If you are thinking of buying a new car you may have been closely watching the recent media reports around air quality and diesel cars. You cannot have missed the VW scandal of implementing certain emission controls during the testing phase leading to emissions that were significantly higher in real-life conditions. Or the debate around air quality in cities, London experiencing especially high levels of particulates and nitrogen oxide levels partly as a result of diesel vehicles.
The BBC recently reported a drop in diesel vehicle sales with worse to come. The report predicts that diesel vehicles will make up just 15% of sales by 2025 compared to a high of 50%. So what do you need to consider if you are thinking of buying a new car? Is there still a place for diesel vehicles on our roads?
It is now clear beyond doubt that the emissions from diesel vehicles are much more harmful than originally thought. This is particularly applicable in cities where the potential for dispersal of pollutants in the atmosphere – and therefore the dilution of large concentrations in urban areas – is reduced, meaning we breathe in the harmful chemicals much more and in greater concentrations. The pollutant levels of nitrogen dioxide and small particulate matter regularly breach the limit values set by government and the World Health Organisation, leaving people more vulnerable to asthma attacks or to developing cardiovascular conditions.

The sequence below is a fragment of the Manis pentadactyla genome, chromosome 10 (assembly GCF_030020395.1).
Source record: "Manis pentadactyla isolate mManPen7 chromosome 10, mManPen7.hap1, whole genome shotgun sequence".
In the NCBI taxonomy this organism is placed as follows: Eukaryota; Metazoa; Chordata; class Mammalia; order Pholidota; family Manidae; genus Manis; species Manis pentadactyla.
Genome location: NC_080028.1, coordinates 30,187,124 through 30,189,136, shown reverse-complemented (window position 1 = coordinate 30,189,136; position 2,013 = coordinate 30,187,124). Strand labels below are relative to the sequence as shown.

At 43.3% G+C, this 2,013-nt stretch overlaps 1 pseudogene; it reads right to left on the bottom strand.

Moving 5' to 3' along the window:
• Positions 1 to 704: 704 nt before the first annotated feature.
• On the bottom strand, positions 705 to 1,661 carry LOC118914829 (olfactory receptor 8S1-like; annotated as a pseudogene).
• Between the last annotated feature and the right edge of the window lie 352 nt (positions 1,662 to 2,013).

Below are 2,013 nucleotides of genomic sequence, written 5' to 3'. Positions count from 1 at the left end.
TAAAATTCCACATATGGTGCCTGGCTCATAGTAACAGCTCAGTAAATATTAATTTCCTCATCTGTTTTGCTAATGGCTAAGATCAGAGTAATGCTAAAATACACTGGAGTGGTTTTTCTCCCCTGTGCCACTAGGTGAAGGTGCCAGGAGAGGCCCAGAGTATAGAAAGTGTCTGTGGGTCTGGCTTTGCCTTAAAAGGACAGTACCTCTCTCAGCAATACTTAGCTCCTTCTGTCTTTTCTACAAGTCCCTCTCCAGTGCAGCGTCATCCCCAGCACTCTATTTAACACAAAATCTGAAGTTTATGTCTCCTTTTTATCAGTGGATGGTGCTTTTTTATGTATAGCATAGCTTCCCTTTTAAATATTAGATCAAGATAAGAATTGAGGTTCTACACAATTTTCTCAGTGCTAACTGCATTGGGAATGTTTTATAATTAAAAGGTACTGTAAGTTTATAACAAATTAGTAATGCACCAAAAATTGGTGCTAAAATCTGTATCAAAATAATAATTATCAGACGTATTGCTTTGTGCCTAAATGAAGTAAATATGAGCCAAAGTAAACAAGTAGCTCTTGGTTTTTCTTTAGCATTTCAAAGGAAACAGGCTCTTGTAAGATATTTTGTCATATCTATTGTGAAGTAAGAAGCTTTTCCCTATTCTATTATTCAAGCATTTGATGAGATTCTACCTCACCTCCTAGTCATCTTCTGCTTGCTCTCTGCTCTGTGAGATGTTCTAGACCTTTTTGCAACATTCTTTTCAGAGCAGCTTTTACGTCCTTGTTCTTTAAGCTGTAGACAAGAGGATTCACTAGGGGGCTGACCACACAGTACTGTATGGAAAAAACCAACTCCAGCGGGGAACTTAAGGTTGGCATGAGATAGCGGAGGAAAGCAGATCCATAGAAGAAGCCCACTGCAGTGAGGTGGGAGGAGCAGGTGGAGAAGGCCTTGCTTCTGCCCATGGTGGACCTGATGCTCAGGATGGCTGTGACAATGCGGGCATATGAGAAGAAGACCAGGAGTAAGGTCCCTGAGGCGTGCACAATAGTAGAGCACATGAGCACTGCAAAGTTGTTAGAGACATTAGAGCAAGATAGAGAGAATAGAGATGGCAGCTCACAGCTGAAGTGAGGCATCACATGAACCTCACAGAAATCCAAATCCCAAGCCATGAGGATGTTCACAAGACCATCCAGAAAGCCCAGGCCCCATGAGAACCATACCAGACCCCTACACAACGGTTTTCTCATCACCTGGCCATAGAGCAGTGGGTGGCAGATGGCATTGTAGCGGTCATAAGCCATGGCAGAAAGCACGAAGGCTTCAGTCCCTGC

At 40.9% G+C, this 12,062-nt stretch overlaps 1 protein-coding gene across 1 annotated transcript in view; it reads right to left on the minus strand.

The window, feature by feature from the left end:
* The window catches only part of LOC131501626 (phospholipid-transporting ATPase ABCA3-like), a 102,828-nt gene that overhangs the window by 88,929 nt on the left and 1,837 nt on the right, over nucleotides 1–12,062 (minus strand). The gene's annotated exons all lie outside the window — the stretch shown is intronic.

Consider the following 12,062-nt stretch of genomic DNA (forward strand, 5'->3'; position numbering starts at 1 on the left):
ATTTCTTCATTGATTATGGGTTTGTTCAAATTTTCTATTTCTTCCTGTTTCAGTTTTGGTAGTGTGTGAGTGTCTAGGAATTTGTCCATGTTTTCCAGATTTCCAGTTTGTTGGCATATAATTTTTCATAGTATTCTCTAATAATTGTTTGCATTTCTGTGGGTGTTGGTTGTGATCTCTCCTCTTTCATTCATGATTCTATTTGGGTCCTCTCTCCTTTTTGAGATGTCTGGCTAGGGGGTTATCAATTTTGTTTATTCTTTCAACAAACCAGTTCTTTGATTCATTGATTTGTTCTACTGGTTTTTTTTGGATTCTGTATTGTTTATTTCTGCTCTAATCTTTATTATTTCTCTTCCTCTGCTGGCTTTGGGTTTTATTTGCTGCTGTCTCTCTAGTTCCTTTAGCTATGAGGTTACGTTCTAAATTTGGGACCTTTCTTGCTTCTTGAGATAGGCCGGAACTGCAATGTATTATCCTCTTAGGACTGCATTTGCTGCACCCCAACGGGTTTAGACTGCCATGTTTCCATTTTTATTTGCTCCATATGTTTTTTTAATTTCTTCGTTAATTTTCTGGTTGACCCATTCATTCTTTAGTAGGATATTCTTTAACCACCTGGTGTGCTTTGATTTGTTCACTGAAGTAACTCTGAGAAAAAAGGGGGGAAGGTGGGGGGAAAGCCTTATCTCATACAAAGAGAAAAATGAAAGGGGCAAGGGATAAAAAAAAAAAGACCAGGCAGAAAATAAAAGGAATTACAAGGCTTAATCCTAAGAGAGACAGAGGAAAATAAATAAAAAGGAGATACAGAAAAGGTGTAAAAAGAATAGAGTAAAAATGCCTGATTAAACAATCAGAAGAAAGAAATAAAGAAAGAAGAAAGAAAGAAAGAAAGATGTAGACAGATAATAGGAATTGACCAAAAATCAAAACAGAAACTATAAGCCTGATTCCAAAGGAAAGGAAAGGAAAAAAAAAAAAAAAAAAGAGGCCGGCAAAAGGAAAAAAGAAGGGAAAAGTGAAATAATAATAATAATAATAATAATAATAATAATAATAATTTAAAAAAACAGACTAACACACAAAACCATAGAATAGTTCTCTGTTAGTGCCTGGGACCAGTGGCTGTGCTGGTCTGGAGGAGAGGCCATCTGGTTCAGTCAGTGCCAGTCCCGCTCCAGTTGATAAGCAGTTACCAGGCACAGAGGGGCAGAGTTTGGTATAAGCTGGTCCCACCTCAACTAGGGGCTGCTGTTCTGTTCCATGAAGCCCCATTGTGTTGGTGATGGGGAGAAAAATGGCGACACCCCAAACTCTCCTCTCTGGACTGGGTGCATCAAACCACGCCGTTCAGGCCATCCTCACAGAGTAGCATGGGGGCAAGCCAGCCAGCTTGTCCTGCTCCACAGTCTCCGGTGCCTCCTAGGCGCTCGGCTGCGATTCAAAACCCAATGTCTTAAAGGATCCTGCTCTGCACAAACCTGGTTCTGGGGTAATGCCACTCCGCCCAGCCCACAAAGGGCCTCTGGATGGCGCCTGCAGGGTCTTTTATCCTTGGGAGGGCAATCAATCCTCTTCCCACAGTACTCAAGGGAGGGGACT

However, manufacturers have cleaned up their act and technology development has led to diesel engines being much cleaner than they used to be. They also emit much lower levels of carbon dioxide when compared to their petrol equivalents – another harmful pollutant that affects our health and one which is partly responsible for climate change. The reason for this is that diesel engines are actually more fuel efficient than petrol ones.
Taxes and proposed bans
The media storm following the VW scandal and deteriorating air quality have led to new levies on diesel cars that don’t meet the latest – and most stringent – emissions standards. This is believed to hit the newest diesel car models as well and is due to come into force in April this year. Bans of diesel vehicles entering city centres have also been mooted.
All these issues make consumers think twice before buying a diesel car. However, all these need to be taken into account while considering how you will be using your vehicle: are you going to be driving in cities more than rural areas? Will you be using your vehicle for longer or short journeys?
The choice is not just between diesel and petrol engines of course. Hybrid and electric cars should also be taken into consideration. While the latter may still be in an early stage of commercialisation, making them a little more expensive to buy, the tax breaks, exemptions from congestion and toxicity levy charging may make them a more viable option. Hybrid vehicles are much more established and competitively priced, making them an option that merits serious consideration.
If you would like some advice on the various types of vehicle and which one is right for you, our team of experts at Double Dee Autos can help. For a chat or to book in for an appointment if you would like your vehicle checked or repaired give us a call on 020 8460 3040 – we would be happy to help!